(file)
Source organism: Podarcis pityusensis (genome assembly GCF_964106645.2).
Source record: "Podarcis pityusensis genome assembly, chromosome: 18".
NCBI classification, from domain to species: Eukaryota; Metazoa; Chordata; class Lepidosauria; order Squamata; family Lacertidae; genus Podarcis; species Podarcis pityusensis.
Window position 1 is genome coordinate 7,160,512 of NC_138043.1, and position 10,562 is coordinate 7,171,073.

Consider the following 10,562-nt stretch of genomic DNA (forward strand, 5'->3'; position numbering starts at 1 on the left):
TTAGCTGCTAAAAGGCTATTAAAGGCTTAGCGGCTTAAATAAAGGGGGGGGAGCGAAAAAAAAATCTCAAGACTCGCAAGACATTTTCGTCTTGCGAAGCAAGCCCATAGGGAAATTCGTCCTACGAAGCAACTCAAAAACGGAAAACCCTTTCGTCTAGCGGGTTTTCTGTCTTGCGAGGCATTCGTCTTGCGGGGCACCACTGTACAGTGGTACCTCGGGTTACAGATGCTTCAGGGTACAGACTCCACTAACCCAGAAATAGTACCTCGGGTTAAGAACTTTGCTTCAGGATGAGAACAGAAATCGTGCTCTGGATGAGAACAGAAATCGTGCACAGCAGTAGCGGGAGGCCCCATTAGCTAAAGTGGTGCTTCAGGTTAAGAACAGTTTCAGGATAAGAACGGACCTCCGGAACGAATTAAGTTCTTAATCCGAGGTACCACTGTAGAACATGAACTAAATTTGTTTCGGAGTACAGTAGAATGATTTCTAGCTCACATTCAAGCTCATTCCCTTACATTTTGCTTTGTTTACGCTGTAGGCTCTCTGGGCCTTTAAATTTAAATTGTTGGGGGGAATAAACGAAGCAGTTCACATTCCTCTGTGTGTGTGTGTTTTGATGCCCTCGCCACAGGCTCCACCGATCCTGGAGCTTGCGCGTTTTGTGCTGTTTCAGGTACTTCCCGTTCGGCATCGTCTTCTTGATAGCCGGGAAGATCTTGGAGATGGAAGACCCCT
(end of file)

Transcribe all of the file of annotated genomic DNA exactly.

Source organism: Podarcis pityusensis (genome assembly GCF_964106645.2).
Source record: "Podarcis pityusensis genome assembly, chromosome: 18".
NCBI classification, from domain to species: Eukaryota; Metazoa; Chordata; class Lepidosauria; order Squamata; family Lacertidae; genus Podarcis; species Podarcis pityusensis.
Window position 1 is genome coordinate 7,160,512 of NC_138043.1, and position 10,562 is coordinate 7,171,073.

Consider the following 10,562-nt stretch of genomic DNA (forward strand, 5'->3'; position numbering starts at 1 on the left):
TTAGCTGCTAAAAGGCTATTAAAGGCTTAGCGGCTTAAATAAAGGGGGGGGAGCGAAAAAAAAATCTCAAGACTCGCAAGACATTTTCGTCTTGCGAAGCAAGCCCATAGGGAAATTCGTCCTACGAAGCAACTCAAAAACGGAAAACCCTTTCGTCTAGCGGGTTTTCTGTCTTGCGAGGCATTCGTCTTGCGGGGCACCACTGTACAGTGGTACCTCGGGTTACAGATGCTTCAGGGTACAGACTCCACTAACCCAGAAATAGTACCTCGGGTTAAGAACTTTGCTTCAGGATGAGAACAGAAATCGTGCTCTGGATGAGAACAGAAATCGTGCACAGCAGTAGCGGGAGGCCCCATTAGCTAAAGTGGTGCTTCAGGTTAAGAACAGTTTCAGGATAAGAACGGACCTCCGGAACGAATTAAGTTCTTAATCCGAGGTACCACTGTAGAACATGAACTAAATTTGTTTCGGAGTACAGTAGAATGATTTCTAGCTCACATTCAAGCTCATTCCCTTACATTTTGCTTTGTTTACGCTGTAGGCTCTCTGGGCCTTTAAATTTAAATTGTTGGGGGGAATAAACGAAGCAGTTCACATTCCTCTGTGTGTGTGTGTTTTGATGCCCTCGCCACAGGCTCCACCGATCCTGGAGCTTGCGCGTTTTGTGCTGTTTCAGGTACTTCCCGTTCGGCATCGTCTTCTTGATAGCCGGGAAGATCTTGGAGATGGAAGACCCCT